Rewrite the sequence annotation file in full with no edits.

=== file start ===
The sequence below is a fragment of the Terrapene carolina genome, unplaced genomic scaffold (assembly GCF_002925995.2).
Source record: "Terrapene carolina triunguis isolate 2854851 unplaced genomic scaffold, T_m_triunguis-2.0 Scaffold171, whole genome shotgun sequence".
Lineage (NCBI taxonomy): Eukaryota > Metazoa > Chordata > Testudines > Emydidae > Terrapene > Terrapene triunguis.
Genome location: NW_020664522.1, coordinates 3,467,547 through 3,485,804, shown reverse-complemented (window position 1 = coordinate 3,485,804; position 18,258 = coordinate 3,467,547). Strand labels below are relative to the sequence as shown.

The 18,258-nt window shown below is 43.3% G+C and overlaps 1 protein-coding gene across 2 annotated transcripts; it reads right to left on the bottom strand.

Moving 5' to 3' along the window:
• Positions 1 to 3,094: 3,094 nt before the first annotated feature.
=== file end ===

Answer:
The sequence below is a fragment of the Terrapene carolina genome, unplaced genomic scaffold (assembly GCF_002925995.2).
Source record: "Terrapene carolina triunguis isolate 2854851 unplaced genomic scaffold, T_m_triunguis-2.0 Scaffold171, whole genome shotgun sequence".
Lineage (NCBI taxonomy): Eukaryota > Metazoa > Chordata > Testudines > Emydidae > Terrapene > Terrapene triunguis.
Genome location: NW_020664522.1, coordinates 3,467,547 through 3,485,804, shown reverse-complemented (window position 1 = coordinate 3,485,804; position 18,258 = coordinate 3,467,547). Strand labels below are relative to the sequence as shown.

The 18,258-nt window shown below is 43.3% G+C and overlaps 1 protein-coding gene across 2 annotated transcripts; it reads right to left on the bottom strand.

Moving 5' to 3' along the window:
• Positions 1 to 3,094: 3,094 nt before the first annotated feature.